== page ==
Next we have a picture where two separate mines meet, and  20th Century graffiti provides some interesting local history.


We are standing in the northernmost extent of the 1830 mine. Straight ahead is a 30cm square peephole. This is where the miners working south from the 1840 shaft realised that their picks were getting a hollow ring to their blows. Step 1 - make a small peephole and have a look. Step 2 - make a man-size entry hole and step through. This is to the left of the peephole as we look at it.


What now for the 1840s miners? There are two short galleries running east and stopping before they are ‘outside’ their property. There are some possible workings to the north and west, but the start of any tunnel is now blocked by running sand. It would be problematic for us burrowing through to see whatever might be there. The effort required outweighs the thrill of being the first people to see the workings for 160-odd years. When miners left they took whatever was valuable with them.


Modern history gets a look-in by the graffiti GPY 1933. The initials GPY are significant. The Yarrow family lived in Blythwood House, immediately to the east of The Dingles quarry area. One of the sons, Gordon Percy, was 16 at the time and ripe for exploration of the mines. They may well have learned about the mine from the surveyor from South Wales who came in 1930 to do a plan of the mine to establish a safe building line for the houses on the south side of Norman Crescent. In World War II Gordon became a pilot. He was a Flight Lieutenant RAF when his Blenheim of 110 Squadron, Bomber Command crashed in Cornwall after returning from an operational flight on 28 March 1941. He died of his injuries two days later, but the other two members of the crew survived. He was 24 years of age.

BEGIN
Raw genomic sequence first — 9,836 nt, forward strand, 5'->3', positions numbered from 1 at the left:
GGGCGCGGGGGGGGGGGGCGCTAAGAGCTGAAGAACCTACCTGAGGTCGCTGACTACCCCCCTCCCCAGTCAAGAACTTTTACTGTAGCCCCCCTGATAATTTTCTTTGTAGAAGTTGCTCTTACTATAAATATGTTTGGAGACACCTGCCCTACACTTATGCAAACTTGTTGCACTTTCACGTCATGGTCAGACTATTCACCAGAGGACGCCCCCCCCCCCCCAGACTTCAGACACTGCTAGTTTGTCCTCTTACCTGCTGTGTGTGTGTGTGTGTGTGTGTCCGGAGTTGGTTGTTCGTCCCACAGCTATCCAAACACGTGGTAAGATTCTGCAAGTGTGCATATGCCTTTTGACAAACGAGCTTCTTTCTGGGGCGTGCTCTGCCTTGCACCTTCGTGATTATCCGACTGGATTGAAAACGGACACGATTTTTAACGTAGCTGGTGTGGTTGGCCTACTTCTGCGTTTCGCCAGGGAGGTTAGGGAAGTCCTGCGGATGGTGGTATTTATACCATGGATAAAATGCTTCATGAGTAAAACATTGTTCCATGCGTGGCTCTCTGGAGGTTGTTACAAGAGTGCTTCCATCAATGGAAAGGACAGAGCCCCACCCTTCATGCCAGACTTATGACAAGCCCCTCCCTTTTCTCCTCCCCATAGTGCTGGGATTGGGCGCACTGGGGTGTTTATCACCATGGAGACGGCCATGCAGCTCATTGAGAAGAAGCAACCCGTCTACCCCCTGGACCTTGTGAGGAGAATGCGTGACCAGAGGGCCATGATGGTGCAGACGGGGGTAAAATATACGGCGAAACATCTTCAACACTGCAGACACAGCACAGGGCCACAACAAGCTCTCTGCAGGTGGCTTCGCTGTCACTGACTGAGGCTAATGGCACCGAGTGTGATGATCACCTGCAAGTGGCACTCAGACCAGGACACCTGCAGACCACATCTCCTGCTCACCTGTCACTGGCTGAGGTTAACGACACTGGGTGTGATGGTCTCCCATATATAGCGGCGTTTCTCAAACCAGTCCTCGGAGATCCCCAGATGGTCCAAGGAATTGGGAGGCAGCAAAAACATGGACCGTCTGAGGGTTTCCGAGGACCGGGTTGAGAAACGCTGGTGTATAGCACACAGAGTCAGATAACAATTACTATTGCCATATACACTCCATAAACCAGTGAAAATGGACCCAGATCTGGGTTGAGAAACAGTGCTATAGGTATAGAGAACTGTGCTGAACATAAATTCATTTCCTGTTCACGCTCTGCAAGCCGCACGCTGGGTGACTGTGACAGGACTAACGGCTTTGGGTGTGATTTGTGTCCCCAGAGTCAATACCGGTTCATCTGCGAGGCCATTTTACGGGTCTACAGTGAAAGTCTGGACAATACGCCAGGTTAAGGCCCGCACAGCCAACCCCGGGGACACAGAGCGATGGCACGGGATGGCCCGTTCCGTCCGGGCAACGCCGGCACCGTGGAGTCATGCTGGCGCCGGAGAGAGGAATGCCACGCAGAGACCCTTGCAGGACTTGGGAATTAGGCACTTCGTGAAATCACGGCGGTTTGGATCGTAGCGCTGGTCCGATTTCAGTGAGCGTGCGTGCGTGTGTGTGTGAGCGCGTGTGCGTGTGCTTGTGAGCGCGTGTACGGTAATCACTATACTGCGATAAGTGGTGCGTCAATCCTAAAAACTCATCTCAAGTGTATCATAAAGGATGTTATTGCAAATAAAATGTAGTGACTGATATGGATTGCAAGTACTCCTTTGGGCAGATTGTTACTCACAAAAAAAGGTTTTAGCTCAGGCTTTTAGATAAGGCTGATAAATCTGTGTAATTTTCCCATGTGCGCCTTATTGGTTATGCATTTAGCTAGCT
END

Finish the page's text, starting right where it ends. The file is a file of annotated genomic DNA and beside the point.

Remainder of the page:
His father was one of the Yarrow family of shipbuilders up north, and he obtained some steel sheets to build a bungalow (prefab?) in the quarry area. Rumour has it that it suffered from condensation problems. We’ve never seen a photo of it.

The graffiti has been burned by a carbide torch or similar. You can tell this by the size and boldness of the characters and numbers. This graffiti will stay as of historic interest. Otherwise the aim is to leave the mines in the state that the miners left them in.


The miners had only candle light to work by, and they used the flame and soot to do their initials and dates. This could only be done while they could reach the roof which accounts for the writing four metres or so above our heads. As compulsory education did not start until 1972, it shows that labourers could do some writing. Some could not of course, as the various Xs in the Church Registers show when a signature was needed.